Wheaton residents face roadblock in plan for new park
County budget deals another blow to potential recreational area
The residents of three Wheaton neighborhoods who are fervently trying to find money to turn a vacant public art school into a park seem to have run into a dead end.
That's the dire news Councilwoman Valerie Ervin (D-Dist. 4) of Silver Spring passed onto residents of Carroll Knolls, Plyers Mill and McKenney Hills in a meeting about the property last week.
"We've been down every road we can take, and we have been stopped at every single corner," she said. "We have about run out of options here."
The Maryland College of Art and Design building, which is owned by the nonprofit Montgomery College Foundation, has sat vacant for almost three years while a proposal for a townhouse development idled in the courts. The school has become an eyesore and encourages illicit late-night activity, say neighbors, who fought the townhouse project and who want the county to purchase the land for a soccer field or park.
Ervin said last week it's a race against time to find a solution that leads to a park before the foundation, which supports taxpayer-funded Montgomery College, strikes a more lucrative deal that involves much more concrete.
After being shot down several times by the county's parks department for funds, Ervin said that their best hope is to organize a united front with Wheaton's state delegation to request funds from a similar parks fund run by the state. But that, too, is a long shot if the area didn't meet the county's requirements for an open space fund, it's likely it won't meet the state's either. And that's assuming there's even money left in that pot, she said.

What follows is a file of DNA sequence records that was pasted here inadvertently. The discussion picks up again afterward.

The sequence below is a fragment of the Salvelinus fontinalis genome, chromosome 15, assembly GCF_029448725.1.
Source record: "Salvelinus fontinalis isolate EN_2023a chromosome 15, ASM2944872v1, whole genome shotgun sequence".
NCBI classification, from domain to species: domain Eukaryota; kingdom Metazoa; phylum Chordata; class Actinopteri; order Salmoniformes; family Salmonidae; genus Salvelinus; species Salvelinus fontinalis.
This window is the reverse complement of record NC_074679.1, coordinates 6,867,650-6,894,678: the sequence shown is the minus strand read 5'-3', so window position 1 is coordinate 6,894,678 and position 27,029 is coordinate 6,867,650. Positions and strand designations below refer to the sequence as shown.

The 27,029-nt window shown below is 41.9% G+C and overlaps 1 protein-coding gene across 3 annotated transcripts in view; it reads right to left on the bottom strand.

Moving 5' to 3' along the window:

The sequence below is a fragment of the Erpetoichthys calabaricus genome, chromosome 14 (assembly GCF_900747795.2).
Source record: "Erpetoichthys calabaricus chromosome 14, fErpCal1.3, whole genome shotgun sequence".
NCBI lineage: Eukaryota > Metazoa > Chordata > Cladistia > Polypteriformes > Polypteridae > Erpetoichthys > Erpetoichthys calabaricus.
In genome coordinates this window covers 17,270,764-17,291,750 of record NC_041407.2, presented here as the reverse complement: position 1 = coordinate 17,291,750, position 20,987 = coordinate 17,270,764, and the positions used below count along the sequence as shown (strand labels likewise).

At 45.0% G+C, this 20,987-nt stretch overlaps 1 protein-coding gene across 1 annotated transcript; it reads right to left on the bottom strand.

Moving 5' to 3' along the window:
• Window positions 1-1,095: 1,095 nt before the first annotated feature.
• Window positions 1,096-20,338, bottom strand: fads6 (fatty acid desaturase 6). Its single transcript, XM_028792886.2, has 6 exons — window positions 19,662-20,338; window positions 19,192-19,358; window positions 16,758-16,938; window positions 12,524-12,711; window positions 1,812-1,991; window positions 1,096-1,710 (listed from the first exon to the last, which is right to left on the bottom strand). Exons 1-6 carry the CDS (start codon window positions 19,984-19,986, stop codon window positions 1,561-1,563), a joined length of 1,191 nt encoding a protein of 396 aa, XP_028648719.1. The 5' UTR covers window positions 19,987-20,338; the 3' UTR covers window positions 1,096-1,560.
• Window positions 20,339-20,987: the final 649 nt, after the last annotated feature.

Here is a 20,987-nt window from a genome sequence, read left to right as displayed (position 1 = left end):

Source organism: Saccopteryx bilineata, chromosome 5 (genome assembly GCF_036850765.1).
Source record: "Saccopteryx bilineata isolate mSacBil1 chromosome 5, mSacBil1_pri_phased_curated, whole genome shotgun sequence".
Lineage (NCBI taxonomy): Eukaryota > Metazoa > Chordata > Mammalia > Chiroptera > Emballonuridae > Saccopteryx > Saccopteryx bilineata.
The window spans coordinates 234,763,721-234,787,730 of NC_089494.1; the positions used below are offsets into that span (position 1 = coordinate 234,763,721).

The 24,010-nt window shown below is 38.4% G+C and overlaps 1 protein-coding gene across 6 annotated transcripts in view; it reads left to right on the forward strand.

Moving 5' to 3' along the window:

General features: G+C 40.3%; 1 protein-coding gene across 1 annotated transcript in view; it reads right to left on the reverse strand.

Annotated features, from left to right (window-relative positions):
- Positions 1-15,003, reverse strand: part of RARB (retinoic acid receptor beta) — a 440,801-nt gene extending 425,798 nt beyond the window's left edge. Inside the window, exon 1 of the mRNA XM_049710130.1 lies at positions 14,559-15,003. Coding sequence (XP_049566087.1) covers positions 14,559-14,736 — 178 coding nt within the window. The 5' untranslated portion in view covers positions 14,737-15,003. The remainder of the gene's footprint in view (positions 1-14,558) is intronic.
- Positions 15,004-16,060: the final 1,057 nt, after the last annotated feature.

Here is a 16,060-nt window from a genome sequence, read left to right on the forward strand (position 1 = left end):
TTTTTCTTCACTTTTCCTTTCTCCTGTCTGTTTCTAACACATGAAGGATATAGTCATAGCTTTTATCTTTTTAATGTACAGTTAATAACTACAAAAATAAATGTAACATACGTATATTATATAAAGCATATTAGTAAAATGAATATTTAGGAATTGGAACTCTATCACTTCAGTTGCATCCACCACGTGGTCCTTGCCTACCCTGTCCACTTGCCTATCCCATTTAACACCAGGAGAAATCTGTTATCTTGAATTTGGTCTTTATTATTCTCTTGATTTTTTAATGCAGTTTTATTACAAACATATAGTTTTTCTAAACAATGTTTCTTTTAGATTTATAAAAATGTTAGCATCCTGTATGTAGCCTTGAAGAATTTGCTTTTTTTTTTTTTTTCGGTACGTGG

But Ervin also said: "I think it's the strongest option we might have."
At a time when Montgomery College is facing an unprecedented 24-percent cut to its capital improvements project funds and a 5-percent cut to its operating budget, the foundation sees the art school land as an asset, Ervin said. It is reportedly shopping around for a housing developer that could build and sell about 12 homes on the land and infuse some much-needed cash into the foundation's budget, she said. The foundation is asking for at least $4 million for the land, but parks planners said last week that the land is probably worth slightly less than $2 million.
In the ongoing saga, the Wheaton community and its politicians have had plenty of ups and downs.
The residents won a major victory last year when a neighborhood lawyer working pro-bono helped uphold the area's strict covenant that allows only single-family homes. At that time, the foundation had entered a contract with Silver Spring-based Kaz Development LLC to turn the property into a townhouse development.
After the ruling, the foundation dropped the Kaz deal. But that was one of the last pieces of good news for the residents.